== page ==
- Associated Press - Monday, April 20, 2015

LOGANSPORT, Ind. (AP) - Some people think of getting older as a downhill ride. Going “over the hill” and all that.

Not Denise Heimlich.

The Logansport graduate is banking on more older adults wanting to get active - and stay active - as she heads up the nation’s only triathlon team based in a retirement community.

Adults ages 55 and older, whether they’re residents of the Still Hopes retirement community or just live in the town of West Columbia, South Carolina, where the community is located, can sign up to train in a 3- to 5-month program that’s designed to make senior adults capable of completing a sprint triathlon.

“The whole premise is that older adults have continuing potential,” Heimlich said. “It’s not all downhill and it shouldn’t be. . You should be working on your full potential regardless of age.”

Raised in Logansport and a 1975 Logansport High School graduate, Heimlich went back to school at 36 years old as a nontraditional student pursuing a bachelor’s degree, then a master’s, in exercise science “as it applies to balance and movement coordination with the elderly,” she said.

After graduating from Indiana University, she worked in Ithaca, New York, for four years as a fitness program coordinator for retirees, then moved to South Carolina 11 years ago to become Still Hopes community’s first director of wellness.

“I got to design their wellness center,” Heimlich said. The 8-year-old center is where the triathlon training takes place, and spans about 12,000 square feet with an indoor 60-by-25-foot pool as well as cardio and strength machines, an aerobics studio and spin bikes.

She also helped launch the triathlon training. Her assistant, Stefanie Cain, is a triathlete in her 20s who qualified for a national triathlon in 2012.

“I said, ‘How would you like to train an older adult team to do a triathlon?’” Heimlich recalled telling Cain.

The National Institutes of Health reports that staying active is one of the best things older adults can do to remain healthy. An article published on the NIH’s SeniorHealth website indicates lack of physical activity can lead to more doctor’s visits, hospitalizations and medicines, while exercise can effectively treat a number of chronic conditions and can help prevent or delay disease and disability.

Launching a senior triathlete program also involved reshaping common perceptions of retirement communities. Heimlich and Cain wanted people not to think of moving to Still Hopes “as going to ‘the home,’” Heimlich said.

Now, the program is full, with 21 participants ranging from 56 to 69 years old, with a waiting list, too. “In the past we’ve had a 78-year-old,” Heimlich said, and another woman in her mid-70s whose race time “beat some of the people in their 40s.”

“Some are very fit, some are not at all, some have joint issues, same thing everybody has,” Heimlich said. “…You’ll see some heavier people, you’ll see some people that wouldn’t call themselves an athlete. And yet in 20 weeks, they complete it.”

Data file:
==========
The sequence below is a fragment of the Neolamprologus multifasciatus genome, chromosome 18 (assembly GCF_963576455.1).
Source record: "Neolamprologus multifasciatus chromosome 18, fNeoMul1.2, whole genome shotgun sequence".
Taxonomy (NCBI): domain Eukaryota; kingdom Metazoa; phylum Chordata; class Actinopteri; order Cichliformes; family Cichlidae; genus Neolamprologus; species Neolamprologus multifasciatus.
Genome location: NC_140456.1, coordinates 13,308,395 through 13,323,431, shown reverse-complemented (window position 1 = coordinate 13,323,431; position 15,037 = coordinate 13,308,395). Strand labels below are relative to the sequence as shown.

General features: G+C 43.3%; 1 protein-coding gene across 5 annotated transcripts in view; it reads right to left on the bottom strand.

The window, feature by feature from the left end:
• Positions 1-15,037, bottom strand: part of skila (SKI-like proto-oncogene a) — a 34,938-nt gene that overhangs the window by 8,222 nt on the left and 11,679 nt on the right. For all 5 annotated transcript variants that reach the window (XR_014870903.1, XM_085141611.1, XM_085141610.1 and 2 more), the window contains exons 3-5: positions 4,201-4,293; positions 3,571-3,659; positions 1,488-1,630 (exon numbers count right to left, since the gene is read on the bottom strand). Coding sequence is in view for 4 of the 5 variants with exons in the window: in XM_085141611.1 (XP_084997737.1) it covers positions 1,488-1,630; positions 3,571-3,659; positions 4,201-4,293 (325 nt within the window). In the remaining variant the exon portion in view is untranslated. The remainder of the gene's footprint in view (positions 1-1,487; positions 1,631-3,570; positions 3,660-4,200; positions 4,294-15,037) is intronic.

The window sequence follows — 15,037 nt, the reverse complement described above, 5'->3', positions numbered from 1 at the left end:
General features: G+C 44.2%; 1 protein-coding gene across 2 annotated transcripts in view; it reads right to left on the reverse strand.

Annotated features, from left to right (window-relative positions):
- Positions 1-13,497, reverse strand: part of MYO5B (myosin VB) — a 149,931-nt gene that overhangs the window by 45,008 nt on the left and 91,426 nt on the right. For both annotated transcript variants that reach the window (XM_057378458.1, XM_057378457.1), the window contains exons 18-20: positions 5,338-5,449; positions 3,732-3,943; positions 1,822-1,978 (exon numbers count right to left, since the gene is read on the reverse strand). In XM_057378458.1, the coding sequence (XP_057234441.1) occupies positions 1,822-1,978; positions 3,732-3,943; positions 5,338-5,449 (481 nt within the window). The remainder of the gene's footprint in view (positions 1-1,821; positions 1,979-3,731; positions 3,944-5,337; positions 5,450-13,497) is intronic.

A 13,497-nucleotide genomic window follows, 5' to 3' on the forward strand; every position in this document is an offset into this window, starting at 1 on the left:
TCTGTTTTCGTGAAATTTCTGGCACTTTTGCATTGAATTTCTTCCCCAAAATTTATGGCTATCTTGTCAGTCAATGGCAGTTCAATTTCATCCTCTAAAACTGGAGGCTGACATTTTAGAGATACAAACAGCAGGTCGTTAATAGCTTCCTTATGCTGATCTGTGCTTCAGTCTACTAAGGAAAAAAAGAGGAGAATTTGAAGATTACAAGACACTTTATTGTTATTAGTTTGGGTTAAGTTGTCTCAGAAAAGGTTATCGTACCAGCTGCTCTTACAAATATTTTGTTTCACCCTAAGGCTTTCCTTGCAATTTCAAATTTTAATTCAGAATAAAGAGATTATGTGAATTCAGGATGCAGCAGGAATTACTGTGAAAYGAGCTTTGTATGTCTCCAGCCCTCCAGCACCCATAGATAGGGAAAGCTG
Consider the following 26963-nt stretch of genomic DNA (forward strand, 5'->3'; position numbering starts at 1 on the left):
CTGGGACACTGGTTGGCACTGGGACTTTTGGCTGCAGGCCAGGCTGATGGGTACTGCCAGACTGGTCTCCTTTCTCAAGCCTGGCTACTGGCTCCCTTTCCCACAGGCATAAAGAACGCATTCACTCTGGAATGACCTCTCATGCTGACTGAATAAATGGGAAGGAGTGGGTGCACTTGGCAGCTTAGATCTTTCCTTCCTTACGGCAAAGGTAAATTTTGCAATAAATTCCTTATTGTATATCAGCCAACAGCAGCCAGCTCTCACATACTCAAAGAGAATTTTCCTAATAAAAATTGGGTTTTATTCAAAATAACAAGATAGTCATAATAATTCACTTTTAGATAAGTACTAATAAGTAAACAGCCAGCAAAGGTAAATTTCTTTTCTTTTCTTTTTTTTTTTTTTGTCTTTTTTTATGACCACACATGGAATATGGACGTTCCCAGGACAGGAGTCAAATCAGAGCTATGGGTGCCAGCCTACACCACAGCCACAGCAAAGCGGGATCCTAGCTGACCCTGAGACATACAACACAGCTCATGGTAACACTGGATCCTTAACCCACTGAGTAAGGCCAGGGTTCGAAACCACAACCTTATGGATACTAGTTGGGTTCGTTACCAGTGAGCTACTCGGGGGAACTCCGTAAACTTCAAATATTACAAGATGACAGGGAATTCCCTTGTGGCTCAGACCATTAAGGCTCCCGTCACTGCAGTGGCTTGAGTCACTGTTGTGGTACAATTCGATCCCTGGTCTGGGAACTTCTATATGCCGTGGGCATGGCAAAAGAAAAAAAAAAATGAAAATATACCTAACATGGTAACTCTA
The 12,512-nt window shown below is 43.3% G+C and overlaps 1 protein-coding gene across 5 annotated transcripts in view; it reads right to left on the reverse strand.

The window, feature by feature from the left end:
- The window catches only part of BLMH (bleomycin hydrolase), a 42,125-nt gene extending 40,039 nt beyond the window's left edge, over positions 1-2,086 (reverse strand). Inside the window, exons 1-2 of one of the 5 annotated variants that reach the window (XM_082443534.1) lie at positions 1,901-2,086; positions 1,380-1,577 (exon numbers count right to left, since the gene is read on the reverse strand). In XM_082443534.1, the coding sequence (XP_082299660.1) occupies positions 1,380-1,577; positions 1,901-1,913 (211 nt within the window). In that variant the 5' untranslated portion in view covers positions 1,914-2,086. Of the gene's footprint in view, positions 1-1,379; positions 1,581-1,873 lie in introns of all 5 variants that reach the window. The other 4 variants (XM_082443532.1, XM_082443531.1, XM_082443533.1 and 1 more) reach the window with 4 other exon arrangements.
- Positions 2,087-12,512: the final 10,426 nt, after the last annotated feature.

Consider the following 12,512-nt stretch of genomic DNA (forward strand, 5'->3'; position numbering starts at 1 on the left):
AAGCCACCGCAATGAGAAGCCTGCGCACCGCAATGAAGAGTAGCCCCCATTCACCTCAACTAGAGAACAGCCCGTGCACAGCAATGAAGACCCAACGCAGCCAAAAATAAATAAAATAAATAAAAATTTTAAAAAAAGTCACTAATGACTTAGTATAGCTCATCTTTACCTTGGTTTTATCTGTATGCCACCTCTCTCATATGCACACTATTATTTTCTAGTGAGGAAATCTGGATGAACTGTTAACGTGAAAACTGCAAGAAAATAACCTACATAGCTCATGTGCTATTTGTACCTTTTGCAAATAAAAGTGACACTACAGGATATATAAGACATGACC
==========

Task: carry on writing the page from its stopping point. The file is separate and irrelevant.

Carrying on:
At the end of the program, participants race in the Tom Hoskins Memorial Sprint Triathlon sponsored by a local YMCA. Results from the 2014 race indicate 142 athletes total participated in it.

A sprint triathlon like that is the easiest kind of triathlon, Heimlich explained. But “easy” is a relative term. It involves a 350-yard swim in a pool, a 13-mile bike ride and a 3.1-mile run.

At the beginning of the Still Hopes training program Heimlich helped launch, all that’s required is to be able to walk briskly for 20 minutes and to swim.

“When I say they have to be able to walk 20 minutes, they can barely do that. Many of them haven’t ridden a bike since they were kids,” Heimlich said.

Some also have to overcome fears, like being afraid of the water. But the challenges make victory all the sweeter for trainees.

“They’re so proud of themselves. It’s so empowering. . I’m always in tears,” Heimlich said.

Still Hopes and Heimlich’s wellness team received national recognition for the program when she and Cain presented at a conference in Denver, Colorado, in 2013, where they discovered Still Hopes was the only retirement community in the nation to field a triathlon team.

The community also won an innovation award the next year from the South Carolina branch of LeadingAge, the coalition of 6,000 aging services organizations which put on the Denver conference.

“Still Hopes doesn’t really make money at it - in fact they’ve lost money - but they felt it’s an important statement to make,” Heimlich said of the triathlon program.

The statement? Just to contradict the idea of “hey, I thought you got sick and frail when you were old,” Heimlich said. “No you don’t, evidently.”

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Source: Pharos-Tribune, http://bit.ly/1b1qQBm

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Information from: Pharos-Tribune, http://www.pharostribune.com

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